It seems like Malaysian-born Perth resident Rodney “Rod” Manikam‘s love affair with films knows no boundaries.
Manikam is known for his work on previous independent films Wild Justice and Infected Paradise among others. Tainted Getaway is his sixth production as well as the most challenging and exciting one to date. It was born from an original script by Rocky Mangan in the summer of 2016.
Due to the nature of the story, Rodman Pictures needed to speak with a number of government agencies to get permission for on-location filming. Post-production also took a long time to complete. This meant Tainted Getaway took three years to complete while previous films generally took about a year. This film, like all others before it, was shot entirely in Western Australia. In fact, several landmarks of Perth feature prominently in Tainted Getaway.
Tainted Getaway is about Brock Bremer (Tyson Barry), an escaped convict seeking his share of the loot from a bank robbery years ago. At the same time, Alison Haven (Chloe Brown, Eleven Days) has just arrived in Perth from Russia for an ultimately unsuccessful job interview. Her day only gets worse when she catches her boyfriend cheating on her, and getting taken hostage by Brock seems to be the lowest point for her.
Brock has enemies who are out to stop him from getting near the loot and are not taking any prisoners in the process. Throw in a corrupt policeman (John McPherson) and the situation only gets messier. This loosely translates into lots of action as well as lots of bloodshed.
The cast is dominated by West Australians, with the only foreign face being that of Amanda Dow from Hollywood. Barry fits into the lead role very naturally despite not being the first choice. He has appeared in television commercials and short films but Tainted Getaway is his first feature. Brown had to put on a Slavonic accent for her role in this film and it appears she has done rather well. There is also chemistry between the two leads, and Alison’s subsequent bond with Brock leaves the audience thinking of Stockholm Syndrome. McPherson’s characterisation of the bent cop Andrews generates as much revulsion as Tristan Balz‘s character in Black Ghost. This film also features veteran thespian Ron Arthurs (Eleven Days, Black Ghost) as the commander of the special task force responsible for capturing Brock.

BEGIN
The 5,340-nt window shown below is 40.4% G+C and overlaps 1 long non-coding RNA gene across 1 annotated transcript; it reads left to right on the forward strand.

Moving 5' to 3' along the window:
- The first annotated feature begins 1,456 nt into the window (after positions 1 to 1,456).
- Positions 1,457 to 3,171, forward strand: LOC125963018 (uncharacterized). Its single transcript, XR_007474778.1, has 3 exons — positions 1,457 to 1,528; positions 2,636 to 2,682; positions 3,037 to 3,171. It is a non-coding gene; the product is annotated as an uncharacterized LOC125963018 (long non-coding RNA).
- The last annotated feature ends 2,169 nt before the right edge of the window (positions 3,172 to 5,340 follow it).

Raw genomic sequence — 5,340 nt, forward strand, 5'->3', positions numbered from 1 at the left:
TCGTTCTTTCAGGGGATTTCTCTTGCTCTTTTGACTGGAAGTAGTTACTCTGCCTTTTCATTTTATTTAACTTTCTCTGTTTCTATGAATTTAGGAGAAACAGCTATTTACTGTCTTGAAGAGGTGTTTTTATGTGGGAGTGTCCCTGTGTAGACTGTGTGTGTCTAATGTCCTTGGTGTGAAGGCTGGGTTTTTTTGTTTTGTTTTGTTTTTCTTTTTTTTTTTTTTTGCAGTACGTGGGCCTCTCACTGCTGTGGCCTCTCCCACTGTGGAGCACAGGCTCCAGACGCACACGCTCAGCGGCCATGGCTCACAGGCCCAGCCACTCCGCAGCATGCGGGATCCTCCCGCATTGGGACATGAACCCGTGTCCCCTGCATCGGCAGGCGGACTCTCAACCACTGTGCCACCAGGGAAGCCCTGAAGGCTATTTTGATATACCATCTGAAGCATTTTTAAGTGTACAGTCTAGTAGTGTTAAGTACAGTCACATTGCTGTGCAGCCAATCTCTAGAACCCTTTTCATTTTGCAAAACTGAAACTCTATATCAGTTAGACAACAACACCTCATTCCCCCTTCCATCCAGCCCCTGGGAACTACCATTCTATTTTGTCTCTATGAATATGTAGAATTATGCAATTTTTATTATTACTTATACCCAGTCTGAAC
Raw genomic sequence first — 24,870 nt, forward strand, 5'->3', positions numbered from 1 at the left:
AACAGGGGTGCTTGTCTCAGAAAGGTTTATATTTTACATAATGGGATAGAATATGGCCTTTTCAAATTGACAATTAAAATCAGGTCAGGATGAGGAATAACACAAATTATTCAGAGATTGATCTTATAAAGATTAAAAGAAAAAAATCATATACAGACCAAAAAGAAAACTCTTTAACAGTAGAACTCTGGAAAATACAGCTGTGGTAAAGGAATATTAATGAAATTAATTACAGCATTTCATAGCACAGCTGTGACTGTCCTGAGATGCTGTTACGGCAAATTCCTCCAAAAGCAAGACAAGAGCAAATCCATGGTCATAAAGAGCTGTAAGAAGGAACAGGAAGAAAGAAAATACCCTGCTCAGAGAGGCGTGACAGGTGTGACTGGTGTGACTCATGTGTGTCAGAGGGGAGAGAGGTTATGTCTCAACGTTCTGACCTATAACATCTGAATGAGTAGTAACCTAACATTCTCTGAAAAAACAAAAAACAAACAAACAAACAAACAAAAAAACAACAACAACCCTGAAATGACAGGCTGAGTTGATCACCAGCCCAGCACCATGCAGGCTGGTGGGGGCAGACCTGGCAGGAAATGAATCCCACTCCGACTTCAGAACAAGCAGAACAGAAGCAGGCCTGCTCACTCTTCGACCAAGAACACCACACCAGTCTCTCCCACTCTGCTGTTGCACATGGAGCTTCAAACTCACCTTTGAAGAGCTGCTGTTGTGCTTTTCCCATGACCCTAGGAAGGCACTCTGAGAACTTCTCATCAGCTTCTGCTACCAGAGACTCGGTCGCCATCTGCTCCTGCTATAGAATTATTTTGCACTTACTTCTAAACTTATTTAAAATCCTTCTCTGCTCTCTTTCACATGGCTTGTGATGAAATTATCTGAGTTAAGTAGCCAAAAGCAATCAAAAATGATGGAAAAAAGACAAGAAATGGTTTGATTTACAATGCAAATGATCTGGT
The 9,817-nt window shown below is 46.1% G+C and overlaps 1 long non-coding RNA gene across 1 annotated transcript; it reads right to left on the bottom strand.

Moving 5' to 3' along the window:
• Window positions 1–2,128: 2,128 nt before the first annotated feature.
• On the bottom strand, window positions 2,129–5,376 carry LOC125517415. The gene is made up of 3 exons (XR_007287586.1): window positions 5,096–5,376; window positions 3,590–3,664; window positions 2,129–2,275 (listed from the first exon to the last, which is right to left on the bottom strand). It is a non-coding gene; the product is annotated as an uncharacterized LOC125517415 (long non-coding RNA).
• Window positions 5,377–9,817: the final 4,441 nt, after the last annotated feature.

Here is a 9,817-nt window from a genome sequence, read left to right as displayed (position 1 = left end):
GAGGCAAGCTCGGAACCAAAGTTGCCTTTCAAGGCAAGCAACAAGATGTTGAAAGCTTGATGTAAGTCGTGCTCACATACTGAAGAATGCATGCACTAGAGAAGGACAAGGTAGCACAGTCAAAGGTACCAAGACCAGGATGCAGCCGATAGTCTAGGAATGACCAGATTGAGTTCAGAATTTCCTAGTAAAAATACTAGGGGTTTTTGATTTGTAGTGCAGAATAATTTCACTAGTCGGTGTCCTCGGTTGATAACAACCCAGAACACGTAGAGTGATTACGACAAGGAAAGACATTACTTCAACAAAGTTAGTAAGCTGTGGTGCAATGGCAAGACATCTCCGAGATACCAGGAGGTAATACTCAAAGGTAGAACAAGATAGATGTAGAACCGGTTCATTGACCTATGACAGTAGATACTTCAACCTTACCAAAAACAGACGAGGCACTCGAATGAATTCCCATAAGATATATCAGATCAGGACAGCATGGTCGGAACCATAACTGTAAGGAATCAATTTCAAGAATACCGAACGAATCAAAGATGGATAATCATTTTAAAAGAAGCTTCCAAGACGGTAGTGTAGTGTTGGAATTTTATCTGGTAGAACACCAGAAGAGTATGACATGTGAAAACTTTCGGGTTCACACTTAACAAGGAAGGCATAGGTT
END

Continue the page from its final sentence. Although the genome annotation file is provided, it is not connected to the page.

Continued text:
Manikam has certainly come a long way with Tainted Getaway. He may be a qualified graphic designer and chef but films have always been a passion of his. In fact, he auditioned for and landed a minor role on Keys to Freedom starring Jane Seymour when he was just 18. It was filmed in his hometown of Penang.
Fast forward 20 years. Manikam had by then migrated to Australia, settling down in Perth. His love for acting led him into producing films. Through various interactions with the locals, Manikam realised that there were many creative talents in Western Australia who were without a platform to strut their stuff. Subsequently, Rodman Pictures was founded. Manikam invested a lot of money into the company despite not having a clear vision for it.
His gamble appears to have paid off. Rodman’s productions are distributed in Southeast Asia and Manikam has been given official recognition from the Malaysian and Indonesian authorities in the form of royal titles. Thus, he feels stoked that his contribution to Asian cinema has gained so much positive attention. Rodman mainly focuses on thriller, horror and action genres but it is also looking at drama and comedy production at some point in the future. “I have a good team behind me, and we will be up there eventually,” Manikam proudly says.
Right now, Manikam is firmly staying put in Perth, with no plans to move to another country, let alone interstate. He emphasises that Rodman Pictures was created to give Western Australian Academy of Performing Arts graduates a chance to showcase their talent. In the long run, his hope is that Rodman will churn out commercial films rather than target the festival circuit. That being said, Infected Paradise was nominated the best feature at the West Australian Screen Awards in 2014.